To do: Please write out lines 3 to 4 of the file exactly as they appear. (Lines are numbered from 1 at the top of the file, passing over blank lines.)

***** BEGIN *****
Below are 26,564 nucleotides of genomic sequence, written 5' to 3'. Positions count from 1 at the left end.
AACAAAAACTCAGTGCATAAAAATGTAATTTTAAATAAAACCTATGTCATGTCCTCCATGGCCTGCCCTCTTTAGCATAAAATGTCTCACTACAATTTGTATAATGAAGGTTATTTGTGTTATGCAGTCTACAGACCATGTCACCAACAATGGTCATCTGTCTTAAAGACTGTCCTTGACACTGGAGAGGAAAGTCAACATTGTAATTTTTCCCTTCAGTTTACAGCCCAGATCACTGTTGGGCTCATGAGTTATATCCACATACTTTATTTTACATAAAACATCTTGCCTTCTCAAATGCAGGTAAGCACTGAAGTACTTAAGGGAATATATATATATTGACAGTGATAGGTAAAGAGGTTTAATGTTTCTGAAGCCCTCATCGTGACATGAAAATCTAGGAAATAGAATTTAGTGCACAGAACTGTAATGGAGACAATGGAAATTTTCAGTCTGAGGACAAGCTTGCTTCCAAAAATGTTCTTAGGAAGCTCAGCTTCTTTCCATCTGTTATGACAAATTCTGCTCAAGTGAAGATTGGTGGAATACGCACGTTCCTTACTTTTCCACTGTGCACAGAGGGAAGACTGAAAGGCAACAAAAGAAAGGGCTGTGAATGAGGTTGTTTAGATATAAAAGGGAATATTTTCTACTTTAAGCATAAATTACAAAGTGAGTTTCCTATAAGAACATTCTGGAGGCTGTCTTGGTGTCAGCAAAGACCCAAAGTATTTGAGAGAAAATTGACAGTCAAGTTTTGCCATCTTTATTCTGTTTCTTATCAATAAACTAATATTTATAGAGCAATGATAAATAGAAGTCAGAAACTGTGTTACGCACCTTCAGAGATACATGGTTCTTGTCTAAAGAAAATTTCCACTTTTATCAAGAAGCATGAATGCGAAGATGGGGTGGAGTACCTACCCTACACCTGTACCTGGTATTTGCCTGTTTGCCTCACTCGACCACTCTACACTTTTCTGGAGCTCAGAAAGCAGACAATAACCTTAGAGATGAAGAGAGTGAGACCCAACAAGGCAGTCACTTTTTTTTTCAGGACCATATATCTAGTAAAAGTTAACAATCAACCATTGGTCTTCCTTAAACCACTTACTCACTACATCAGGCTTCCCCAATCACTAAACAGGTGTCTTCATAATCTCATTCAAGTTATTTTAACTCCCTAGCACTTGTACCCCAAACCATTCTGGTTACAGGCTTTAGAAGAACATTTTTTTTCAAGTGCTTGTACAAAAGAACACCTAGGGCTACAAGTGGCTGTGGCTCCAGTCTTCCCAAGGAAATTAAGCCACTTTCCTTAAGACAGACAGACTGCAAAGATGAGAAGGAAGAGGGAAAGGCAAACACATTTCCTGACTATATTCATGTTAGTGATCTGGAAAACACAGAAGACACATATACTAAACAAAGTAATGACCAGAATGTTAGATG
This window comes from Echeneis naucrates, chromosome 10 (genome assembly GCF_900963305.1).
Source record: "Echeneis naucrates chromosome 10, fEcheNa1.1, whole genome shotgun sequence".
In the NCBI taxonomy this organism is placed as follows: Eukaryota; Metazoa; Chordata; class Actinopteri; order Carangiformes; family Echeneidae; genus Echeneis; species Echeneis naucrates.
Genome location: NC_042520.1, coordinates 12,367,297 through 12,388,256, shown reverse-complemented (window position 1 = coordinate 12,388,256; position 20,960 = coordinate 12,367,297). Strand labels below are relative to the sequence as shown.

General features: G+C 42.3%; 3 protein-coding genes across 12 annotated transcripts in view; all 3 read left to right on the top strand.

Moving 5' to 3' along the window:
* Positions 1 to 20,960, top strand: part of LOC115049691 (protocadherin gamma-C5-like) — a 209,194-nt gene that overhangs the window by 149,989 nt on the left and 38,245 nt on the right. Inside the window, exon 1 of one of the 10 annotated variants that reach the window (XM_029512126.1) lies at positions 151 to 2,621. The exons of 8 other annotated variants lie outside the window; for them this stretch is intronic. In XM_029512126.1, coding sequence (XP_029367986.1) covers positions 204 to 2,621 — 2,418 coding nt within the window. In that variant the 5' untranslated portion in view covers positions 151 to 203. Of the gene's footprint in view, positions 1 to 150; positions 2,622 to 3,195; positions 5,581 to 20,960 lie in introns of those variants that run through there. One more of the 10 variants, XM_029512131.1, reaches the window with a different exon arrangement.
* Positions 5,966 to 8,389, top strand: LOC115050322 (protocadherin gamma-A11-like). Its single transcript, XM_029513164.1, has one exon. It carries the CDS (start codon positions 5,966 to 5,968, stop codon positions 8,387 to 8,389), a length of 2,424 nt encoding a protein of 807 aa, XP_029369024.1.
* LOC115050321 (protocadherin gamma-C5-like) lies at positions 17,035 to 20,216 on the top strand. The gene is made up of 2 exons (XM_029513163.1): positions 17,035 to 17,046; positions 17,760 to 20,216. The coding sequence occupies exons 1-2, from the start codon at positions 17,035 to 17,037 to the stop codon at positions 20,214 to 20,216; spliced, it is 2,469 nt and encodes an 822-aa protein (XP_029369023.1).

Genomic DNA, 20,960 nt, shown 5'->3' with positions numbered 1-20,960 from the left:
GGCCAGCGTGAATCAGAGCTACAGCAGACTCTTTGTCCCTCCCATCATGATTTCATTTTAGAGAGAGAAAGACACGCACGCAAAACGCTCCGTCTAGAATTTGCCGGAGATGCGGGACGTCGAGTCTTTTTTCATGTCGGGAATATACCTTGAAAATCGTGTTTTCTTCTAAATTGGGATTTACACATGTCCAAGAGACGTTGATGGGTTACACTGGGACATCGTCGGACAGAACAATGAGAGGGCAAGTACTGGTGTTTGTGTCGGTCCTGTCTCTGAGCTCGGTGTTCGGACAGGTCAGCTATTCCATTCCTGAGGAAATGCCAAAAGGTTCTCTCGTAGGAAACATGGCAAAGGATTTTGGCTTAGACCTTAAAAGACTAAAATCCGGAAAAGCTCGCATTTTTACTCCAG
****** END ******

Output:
This window comes from Echeneis naucrates, chromosome 10 (genome assembly GCF_900963305.1).
Source record: "Echeneis naucrates chromosome 10, fEcheNa1.1, whole genome shotgun sequence".